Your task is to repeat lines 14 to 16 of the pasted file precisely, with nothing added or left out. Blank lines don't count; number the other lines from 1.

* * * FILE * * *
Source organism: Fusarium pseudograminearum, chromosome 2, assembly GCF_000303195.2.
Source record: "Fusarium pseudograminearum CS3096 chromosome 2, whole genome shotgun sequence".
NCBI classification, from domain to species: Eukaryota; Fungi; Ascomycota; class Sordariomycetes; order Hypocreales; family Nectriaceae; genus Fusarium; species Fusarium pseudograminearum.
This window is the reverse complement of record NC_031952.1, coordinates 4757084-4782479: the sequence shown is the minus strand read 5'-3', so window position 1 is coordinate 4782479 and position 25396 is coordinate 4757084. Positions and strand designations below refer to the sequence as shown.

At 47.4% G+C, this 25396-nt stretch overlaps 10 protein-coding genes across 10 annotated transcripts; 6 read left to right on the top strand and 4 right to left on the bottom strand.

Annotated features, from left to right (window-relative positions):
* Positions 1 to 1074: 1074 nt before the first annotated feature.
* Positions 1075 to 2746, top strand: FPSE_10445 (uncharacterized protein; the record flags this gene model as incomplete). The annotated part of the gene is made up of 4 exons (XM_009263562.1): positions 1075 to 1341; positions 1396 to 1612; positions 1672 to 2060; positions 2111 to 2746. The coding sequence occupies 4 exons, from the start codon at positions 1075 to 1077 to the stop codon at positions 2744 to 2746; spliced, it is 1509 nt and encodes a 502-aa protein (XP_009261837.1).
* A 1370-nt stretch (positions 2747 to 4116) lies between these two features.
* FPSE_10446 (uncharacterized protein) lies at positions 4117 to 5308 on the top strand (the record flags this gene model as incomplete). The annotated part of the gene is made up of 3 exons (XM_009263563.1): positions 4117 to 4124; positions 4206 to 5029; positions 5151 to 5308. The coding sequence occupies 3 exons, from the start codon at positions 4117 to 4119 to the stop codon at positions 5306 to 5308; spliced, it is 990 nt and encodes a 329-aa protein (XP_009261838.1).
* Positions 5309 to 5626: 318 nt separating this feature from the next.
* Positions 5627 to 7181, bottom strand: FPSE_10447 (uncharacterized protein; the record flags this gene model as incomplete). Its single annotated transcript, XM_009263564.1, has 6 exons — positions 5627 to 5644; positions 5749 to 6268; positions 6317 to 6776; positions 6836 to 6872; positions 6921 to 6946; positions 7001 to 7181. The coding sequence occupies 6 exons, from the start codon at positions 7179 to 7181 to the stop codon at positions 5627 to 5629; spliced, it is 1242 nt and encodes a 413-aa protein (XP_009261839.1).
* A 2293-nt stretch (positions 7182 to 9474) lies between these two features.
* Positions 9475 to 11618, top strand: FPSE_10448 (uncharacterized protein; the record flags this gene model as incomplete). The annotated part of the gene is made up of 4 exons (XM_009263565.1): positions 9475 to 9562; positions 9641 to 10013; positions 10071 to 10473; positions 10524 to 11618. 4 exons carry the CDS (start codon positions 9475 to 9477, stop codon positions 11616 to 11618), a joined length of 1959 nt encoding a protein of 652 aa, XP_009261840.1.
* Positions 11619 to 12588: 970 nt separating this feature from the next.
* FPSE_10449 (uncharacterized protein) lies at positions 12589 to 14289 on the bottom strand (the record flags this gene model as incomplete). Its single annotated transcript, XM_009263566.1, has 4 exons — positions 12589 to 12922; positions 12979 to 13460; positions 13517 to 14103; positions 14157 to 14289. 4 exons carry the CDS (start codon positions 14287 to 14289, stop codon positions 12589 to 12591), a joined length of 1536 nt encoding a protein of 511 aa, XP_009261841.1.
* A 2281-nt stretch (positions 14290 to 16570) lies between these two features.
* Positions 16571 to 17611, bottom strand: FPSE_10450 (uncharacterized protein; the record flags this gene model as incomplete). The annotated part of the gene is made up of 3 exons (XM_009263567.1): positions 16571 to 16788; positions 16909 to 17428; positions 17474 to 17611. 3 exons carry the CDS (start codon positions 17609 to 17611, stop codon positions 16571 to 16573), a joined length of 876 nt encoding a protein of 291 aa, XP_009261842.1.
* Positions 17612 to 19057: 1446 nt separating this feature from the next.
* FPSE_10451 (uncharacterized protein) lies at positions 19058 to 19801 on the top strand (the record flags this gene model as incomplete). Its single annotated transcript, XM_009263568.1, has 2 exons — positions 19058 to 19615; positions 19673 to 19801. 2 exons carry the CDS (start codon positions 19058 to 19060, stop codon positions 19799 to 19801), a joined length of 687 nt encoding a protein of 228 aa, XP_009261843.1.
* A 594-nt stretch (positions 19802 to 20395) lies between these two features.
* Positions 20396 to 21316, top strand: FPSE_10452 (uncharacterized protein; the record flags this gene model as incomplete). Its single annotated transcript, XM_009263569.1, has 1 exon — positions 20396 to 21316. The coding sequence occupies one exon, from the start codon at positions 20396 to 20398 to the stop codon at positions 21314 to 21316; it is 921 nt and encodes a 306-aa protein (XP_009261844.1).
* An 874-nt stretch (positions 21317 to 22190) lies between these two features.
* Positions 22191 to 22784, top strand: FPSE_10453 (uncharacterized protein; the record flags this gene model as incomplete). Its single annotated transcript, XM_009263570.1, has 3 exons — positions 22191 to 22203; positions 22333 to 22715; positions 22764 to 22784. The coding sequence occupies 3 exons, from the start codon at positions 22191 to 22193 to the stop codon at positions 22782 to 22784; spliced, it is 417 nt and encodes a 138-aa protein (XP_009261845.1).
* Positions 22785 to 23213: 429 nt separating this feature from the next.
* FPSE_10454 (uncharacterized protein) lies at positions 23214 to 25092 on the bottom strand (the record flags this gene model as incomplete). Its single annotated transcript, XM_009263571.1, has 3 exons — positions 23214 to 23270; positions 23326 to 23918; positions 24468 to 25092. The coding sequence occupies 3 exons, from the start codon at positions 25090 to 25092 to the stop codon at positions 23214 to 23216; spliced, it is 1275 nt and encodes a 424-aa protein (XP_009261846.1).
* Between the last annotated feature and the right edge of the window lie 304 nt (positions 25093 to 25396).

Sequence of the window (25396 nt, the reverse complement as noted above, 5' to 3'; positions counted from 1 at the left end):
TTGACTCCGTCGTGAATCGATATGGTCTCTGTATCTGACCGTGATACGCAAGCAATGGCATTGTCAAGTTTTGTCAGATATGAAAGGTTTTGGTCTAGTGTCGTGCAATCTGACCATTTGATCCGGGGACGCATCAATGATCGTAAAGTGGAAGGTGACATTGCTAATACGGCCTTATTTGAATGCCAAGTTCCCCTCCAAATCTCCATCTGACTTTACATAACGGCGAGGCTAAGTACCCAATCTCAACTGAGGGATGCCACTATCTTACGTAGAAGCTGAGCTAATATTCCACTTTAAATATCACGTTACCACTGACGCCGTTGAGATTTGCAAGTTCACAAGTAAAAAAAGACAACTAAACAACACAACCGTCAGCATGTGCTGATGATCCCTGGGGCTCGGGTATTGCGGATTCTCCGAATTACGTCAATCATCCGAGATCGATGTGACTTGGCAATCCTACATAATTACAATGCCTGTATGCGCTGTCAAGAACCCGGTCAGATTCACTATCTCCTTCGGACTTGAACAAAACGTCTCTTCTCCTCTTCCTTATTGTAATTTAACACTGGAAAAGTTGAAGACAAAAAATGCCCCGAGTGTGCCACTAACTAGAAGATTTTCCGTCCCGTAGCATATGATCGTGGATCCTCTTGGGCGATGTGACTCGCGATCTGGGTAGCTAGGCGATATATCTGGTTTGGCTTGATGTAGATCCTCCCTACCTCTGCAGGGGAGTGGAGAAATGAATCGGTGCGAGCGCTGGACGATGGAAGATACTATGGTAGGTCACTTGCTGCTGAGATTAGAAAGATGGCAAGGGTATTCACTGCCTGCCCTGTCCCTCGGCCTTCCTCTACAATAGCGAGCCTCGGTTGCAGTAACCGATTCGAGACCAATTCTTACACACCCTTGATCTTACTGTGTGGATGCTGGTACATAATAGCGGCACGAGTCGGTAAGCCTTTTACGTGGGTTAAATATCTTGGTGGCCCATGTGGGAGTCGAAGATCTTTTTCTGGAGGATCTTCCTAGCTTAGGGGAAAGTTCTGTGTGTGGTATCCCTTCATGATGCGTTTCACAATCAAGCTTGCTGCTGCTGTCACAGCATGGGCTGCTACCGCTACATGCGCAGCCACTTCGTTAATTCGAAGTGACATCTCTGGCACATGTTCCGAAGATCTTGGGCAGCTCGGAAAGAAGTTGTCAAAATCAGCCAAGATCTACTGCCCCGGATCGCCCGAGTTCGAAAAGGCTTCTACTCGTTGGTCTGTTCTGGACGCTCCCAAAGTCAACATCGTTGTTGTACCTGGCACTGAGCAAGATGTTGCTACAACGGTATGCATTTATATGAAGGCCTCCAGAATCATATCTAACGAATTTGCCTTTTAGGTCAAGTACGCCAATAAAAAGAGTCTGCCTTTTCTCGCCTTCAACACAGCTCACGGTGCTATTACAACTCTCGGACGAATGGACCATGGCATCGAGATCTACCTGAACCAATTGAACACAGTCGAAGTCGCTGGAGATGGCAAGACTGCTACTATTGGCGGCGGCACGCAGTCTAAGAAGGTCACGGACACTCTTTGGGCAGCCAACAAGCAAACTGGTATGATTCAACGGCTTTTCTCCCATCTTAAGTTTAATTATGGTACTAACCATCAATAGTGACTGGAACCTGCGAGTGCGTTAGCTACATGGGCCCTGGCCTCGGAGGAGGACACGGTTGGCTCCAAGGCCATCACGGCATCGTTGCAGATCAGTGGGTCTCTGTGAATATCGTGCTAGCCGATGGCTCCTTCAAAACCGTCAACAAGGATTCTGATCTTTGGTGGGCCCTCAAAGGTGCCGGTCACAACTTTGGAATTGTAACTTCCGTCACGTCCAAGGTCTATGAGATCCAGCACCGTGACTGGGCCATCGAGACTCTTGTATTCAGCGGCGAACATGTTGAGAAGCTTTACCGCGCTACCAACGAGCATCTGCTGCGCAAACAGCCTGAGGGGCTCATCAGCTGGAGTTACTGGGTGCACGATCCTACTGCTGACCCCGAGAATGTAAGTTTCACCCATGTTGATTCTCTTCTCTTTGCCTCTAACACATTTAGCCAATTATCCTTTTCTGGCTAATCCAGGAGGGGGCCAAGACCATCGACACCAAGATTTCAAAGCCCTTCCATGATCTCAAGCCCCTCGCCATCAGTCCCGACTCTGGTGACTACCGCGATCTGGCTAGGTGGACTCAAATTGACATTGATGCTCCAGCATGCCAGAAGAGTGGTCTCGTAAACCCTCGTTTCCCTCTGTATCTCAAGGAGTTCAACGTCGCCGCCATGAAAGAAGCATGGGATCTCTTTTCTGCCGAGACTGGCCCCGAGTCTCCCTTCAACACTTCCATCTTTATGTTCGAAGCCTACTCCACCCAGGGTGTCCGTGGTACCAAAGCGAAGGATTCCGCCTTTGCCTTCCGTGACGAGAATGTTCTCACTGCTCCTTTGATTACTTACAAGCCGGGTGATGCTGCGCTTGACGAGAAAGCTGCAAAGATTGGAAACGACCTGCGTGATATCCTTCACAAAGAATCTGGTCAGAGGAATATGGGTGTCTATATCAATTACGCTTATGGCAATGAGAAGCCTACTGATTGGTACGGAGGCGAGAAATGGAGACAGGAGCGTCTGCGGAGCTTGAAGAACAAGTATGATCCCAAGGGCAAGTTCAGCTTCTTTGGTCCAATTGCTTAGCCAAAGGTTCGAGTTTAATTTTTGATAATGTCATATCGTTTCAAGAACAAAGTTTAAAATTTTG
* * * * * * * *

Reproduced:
* Positions 9475 to 11618, top strand: FPSE_10448 (uncharacterized protein; the record flags this gene model as incomplete). The annotated part of the gene is made up of 4 exons (XM_009263565.1): positions 9475 to 9562; positions 9641 to 10013; positions 10071 to 10473; positions 10524 to 11618. 4 exons carry the CDS (start codon positions 9475 to 9477, stop codon positions 11616 to 11618), a joined length of 1959 nt encoding a protein of 652 aa, XP_009261840.1.
* Positions 11619 to 12588: 970 nt separating this feature from the next.
* FPSE_10449 (uncharacterized protein) lies at positions 12589 to 14289 on the bottom strand (the record flags this gene model as incomplete). Its single annotated transcript, XM_009263566.1, has 4 exons — positions 12589 to 12922; positions 12979 to 13460; positions 13517 to 14103; positions 14157 to 14289. 4 exons carry the CDS (start codon positions 14287 to 14289, stop codon positions 12589 to 12591), a joined length of 1536 nt encoding a protein of 511 aa, XP_009261841.1.